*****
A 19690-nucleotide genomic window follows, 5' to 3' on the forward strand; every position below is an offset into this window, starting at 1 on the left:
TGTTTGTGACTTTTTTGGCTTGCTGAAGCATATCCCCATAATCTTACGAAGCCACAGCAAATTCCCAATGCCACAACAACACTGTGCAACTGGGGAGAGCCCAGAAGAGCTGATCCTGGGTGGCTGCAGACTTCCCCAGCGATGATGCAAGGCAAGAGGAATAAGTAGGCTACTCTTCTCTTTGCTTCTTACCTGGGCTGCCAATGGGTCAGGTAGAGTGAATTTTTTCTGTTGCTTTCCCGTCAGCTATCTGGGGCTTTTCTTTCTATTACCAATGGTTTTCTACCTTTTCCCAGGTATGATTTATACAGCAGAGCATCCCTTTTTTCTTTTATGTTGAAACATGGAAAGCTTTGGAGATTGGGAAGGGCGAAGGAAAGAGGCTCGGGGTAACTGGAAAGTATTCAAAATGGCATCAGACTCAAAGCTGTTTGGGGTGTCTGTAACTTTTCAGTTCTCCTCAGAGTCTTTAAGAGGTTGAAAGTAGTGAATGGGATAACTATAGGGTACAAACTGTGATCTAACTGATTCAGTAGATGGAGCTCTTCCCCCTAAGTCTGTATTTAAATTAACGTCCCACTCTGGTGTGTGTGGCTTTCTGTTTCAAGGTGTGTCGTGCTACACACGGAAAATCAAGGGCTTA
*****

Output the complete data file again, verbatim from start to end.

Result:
A 19690-nucleotide genomic window follows, 5' to 3' on the forward strand; every position below is an offset into this window, starting at 1 on the left:
TGTTTGTGACTTTTTTGGCTTGCTGAAGCATATCCCCATAATCTTACGAAGCCACAGCAAATTCCCAATGCCACAACAACACTGTGCAACTGGGGAGAGCCCAGAAGAGCTGATCCTGGGTGGCTGCAGACTTCCCCAGCGATGATGCAAGGCAAGAGGAATAAGTAGGCTACTCTTCTCTTTGCTTCTTACCTGGGCTGCCAATGGGTCAGGTAGAGTGAATTTTTTCTGTTGCTTTCCCGTCAGCTATCTGGGGCTTTTCTTTCTATTACCAATGGTTTTCTACCTTTTCCCAGGTATGATTTATACAGCAGAGCATCCCTTTTTTCTTTTATGTTGAAACATGGAAAGCTTTGGAGATTGGGAAGGGCGAAGGAAAGAGGCTCGGGGTAACTGGAAAGTATTCAAAATGGCATCAGACTCAAAGCTGTTTGGGGTGTCTGTAACTTTTCAGTTCTCCTCAGAGTCTTTAAGAGGTTGAAAGTAGTGAATGGGATAACTATAGGGTACAAACTGTGATCTAACTGATTCAGTAGATGGAGCTCTTCCCCCTAAGTCTGTATTTAAATTAACGTCCCACTCTGGTGTGTGTGGCTTTCTGTTTCAAGGTGTGTCGTGCTACACACGGAAAATCAAGGGCTTA